Murthy Trust, the family foundation of Sudha and Narayana Murthy, announced a grant of ₹7.5 crore to the Bhandarkar Oriental Research Institute (BORI) to preserve and promote research on rare books and manuscripts in Sanskrit and Prakrit. The grant covers the construction of the Murthy Centre of Indic Studies, an 18,000 sq ft heritage-style, academic and research building with a 200-seater classroom capacity, a state-of-the art auditorium to conduct lectures, and an audio-visual studio to digitise ancient books and manuscripts. The Bhoomi Pooja for the building was conducted with Sudha Murthy laying the foundation stone of the building.
Speaking about the new initiative, Murthy stated, “BORI is a 105-year-old institution and a key pillar of India’s cultural heritage. It has produced a plethora of intellectual research papers and books. Every professor at BORI is a great scholar. I was mesmerised by the intellectual work of two books, ‘critical addition of Mahabharata’ and ‘Kane’s Dharmashastra’, both of which are very dear to my heart. As times have changed, audience want online classes to learn more about our culture and would like to interact with the staff. Hence, the Murthy Trust has decided to support BORI with a new and modern building that will be dedicated to celebrating India’s cultural heritage.”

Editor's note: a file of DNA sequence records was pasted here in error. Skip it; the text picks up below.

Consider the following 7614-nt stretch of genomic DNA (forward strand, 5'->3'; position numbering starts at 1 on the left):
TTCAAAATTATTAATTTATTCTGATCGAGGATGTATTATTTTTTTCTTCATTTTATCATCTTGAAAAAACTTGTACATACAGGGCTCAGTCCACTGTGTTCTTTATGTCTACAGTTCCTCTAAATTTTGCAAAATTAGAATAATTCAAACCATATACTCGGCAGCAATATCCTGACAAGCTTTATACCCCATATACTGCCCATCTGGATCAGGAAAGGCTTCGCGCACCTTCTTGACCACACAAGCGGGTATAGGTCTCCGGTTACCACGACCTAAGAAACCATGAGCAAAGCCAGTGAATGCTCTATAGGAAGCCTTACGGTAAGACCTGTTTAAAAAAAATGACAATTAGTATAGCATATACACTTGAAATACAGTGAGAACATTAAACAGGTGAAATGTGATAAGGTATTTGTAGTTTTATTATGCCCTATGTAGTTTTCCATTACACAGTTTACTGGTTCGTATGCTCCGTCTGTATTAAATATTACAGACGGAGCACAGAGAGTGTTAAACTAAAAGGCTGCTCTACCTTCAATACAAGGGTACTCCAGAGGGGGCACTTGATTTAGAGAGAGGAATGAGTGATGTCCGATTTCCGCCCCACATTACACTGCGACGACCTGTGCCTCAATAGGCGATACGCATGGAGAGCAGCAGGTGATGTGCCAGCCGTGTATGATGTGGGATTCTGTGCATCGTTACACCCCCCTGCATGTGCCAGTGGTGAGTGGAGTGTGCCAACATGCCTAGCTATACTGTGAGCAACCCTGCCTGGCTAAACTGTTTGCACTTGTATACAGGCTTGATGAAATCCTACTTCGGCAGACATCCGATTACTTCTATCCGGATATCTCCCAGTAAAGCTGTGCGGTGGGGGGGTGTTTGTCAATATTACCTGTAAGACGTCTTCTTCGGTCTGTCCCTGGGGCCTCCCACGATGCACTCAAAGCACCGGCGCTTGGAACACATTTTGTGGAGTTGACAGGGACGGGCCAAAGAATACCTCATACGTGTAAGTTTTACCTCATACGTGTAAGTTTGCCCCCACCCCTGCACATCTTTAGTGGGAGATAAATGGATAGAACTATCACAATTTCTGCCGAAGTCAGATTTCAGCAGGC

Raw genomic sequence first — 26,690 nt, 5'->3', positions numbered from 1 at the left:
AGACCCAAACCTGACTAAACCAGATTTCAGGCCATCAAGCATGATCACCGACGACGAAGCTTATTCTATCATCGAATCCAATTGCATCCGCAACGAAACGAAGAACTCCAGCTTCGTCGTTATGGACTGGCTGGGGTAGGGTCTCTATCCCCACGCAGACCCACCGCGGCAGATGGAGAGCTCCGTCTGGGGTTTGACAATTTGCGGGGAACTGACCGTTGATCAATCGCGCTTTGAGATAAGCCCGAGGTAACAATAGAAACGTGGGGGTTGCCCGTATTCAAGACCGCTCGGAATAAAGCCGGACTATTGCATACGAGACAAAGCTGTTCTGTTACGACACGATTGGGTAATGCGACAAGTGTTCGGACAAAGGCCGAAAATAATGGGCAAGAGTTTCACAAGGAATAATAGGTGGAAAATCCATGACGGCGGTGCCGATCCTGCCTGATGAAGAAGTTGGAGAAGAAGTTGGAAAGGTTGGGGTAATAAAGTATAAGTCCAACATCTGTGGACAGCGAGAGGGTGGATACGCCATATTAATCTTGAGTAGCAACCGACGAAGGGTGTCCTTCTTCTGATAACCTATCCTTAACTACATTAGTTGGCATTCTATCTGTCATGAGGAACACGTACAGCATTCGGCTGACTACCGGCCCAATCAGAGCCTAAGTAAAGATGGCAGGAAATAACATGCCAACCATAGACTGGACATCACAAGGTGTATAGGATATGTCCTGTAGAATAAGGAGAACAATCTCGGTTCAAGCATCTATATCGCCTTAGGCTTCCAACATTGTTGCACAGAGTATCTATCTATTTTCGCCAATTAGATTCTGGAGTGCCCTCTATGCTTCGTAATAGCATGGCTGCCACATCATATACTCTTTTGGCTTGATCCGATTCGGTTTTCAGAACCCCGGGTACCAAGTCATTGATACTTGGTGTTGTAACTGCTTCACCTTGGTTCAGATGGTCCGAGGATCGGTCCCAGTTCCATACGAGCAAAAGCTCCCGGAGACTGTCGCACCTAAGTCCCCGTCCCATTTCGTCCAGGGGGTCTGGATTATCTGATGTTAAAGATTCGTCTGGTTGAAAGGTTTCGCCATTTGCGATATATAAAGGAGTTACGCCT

Bhupal Patwardhan, Chairman, Executive Board of BORI also spoke about the institution’s plans for theMurty Centre of Indic Studies. “Hon’ble Sudhatai has given funding for academic projects, and now the Institute has approximately 40 scholars working on different subjects from Indian philosophy to Kathak, and from Ayurveda to astronomy. The upcoming Murthy Centre of Indic Studies can accommodate more than 60 scholars. At the same time, the institute has now entered into education as well. So, the classrooms can accommodate up to 200 students for different courses and as this Murthy Centre shall have a studio, we cangenerate good online content which will be offered on our platform ‘Bharat Vidya’. The Institute has 28,000 manuscripts and old books. To support these books the new building will provide a conservation laboratory. This is going to be a big leap for the Institute and its future. With this facility, the different subjects from Indic culture can be disseminated all over the world. So, we are extremely grateful to the Murty Trust”.